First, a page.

CITE:          89 Wn.2d 881, 577 P.2d 575



FILE DATE:     April 6, 1978

CASE TITLE: J. R. Carpenter, et al, Petitioners, v. Islandql
               County, et al, Petitioners, Henry H. Olson,ql Inc.,
               et al, Respondents.

[1] Utility Services _ Environment _ SEPA _ Impact Statement _ Necessity _ Annexation. The annexation of territory to a sewer district, by itself, has no significant effect upon the quality of the environment which requires the preparation of an impact statement under RCW 43.21C.030.

NAMES OF CONCURRING OR DISSENTING JUDGES: Utter and Brachtenbach, JJ., concur by separate opinion; Horowitz and Hicks, JJ., did not participate in the disposition of this case.

NATURE OF ACTION: Certain residents of a sewer district brought this action to challenge the validity of the district's annexation of new territory.

Superior Court: The Superior Court for Island County, No. 7440, Howard A. Patrick, J., on May 31, 1974, entered a judgment invalidating the annexation for failure to comply with SEPA impact statement requirements.

Court of Appeals: The judgment was REVERSED at 14 Wn. App. 843, the court finding the annexation did not constitute an action significantly affecting the quality of the environment.

Supreme Court: The Court of Appeals decision is AFFIRMED. The Supreme Court finds no significant environmental impact involved at the annexation stage and further rejects arguments that Council on Environmental Policy guidelines dictate otherwise.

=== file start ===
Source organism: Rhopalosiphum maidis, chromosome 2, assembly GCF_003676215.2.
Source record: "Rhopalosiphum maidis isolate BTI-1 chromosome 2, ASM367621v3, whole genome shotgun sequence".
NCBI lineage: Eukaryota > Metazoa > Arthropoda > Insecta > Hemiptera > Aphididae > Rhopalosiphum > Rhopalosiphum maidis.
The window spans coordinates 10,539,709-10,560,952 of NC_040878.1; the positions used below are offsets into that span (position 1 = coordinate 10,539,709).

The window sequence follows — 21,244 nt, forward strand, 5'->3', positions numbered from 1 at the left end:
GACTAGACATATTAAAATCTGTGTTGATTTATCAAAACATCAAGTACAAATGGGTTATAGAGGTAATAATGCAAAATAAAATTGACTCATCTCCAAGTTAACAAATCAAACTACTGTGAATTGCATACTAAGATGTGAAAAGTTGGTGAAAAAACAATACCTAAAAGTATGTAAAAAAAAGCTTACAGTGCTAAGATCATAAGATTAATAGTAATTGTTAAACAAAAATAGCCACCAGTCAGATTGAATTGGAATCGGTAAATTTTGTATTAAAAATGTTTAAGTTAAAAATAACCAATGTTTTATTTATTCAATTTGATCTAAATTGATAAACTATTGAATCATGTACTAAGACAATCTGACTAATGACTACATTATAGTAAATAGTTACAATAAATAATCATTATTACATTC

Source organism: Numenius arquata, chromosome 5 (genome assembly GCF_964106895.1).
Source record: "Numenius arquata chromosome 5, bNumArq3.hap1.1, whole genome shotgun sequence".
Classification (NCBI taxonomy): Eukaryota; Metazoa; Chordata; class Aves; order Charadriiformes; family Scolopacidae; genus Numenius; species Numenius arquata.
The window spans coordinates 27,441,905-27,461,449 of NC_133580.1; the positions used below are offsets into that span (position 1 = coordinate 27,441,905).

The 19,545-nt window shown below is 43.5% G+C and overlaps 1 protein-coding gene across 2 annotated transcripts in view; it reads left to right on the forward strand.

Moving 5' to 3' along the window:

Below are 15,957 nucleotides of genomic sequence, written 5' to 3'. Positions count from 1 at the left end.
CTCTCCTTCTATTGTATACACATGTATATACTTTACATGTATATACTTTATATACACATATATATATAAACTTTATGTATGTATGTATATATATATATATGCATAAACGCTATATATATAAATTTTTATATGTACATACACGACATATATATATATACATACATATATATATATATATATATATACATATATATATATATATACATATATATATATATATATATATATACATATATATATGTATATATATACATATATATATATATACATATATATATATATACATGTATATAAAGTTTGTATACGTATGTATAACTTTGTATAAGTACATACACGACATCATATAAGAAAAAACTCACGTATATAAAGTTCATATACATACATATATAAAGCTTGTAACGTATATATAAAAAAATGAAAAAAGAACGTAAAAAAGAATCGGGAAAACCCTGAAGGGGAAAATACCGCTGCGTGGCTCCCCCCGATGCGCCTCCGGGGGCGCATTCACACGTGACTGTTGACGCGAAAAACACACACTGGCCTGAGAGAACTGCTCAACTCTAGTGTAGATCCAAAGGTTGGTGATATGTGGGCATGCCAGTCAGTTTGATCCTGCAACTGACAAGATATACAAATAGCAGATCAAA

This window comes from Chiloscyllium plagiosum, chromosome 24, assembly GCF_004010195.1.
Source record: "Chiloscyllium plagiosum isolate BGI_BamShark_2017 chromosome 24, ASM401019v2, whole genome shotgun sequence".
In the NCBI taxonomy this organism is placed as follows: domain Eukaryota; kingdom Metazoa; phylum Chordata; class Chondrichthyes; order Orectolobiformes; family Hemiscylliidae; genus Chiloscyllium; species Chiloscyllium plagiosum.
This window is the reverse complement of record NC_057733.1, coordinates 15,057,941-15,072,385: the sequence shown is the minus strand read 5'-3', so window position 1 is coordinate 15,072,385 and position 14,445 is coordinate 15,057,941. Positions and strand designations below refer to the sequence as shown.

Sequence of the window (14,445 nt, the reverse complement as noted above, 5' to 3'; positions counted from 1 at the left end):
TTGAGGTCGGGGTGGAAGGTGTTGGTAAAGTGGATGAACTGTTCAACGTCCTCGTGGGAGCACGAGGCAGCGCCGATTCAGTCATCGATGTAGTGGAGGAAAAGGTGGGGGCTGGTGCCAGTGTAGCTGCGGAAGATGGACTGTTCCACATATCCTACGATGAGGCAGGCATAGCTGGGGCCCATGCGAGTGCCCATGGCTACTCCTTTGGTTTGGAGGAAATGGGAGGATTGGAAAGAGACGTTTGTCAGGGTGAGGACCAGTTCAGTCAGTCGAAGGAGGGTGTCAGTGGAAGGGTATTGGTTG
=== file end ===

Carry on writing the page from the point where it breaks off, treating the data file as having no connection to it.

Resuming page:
COUNSEL:      JACOB COHEN, for petitioners.

ZYLSTRA & PITT and RICHARD L. PITT, for respondents.

[As amended by order of the Supreme Court May 24, 1978.]


MAJORITY OPINION: In 1972, the County Commissioners of Island County approved the annexation of certain territory to the Penn Cove Sewer District, an annexation which had previously been concurred in by the sewer district commissioners. After their concurrence, the sewer district commissioners were replaced by persons opposing the annexation. Certiorari was sought by certain residents of the district, to have the annexation declared void. The sewer district commissioners defaulted and residents of the annexed territory intervened in defense of the annexation.

The Superior Court held the annexation invalid because no environmental impact statement had been prepared with reference to it. The Court of Appeals, Division One, reversed, holding that the annexation was not a "major [action] significantly affecting the quality of the environment." CARPENTER v. ISLAND COUNTY, 14 Wn. App. 843, 844, 545 P.2d 1218 (1976). We granted a petition for review.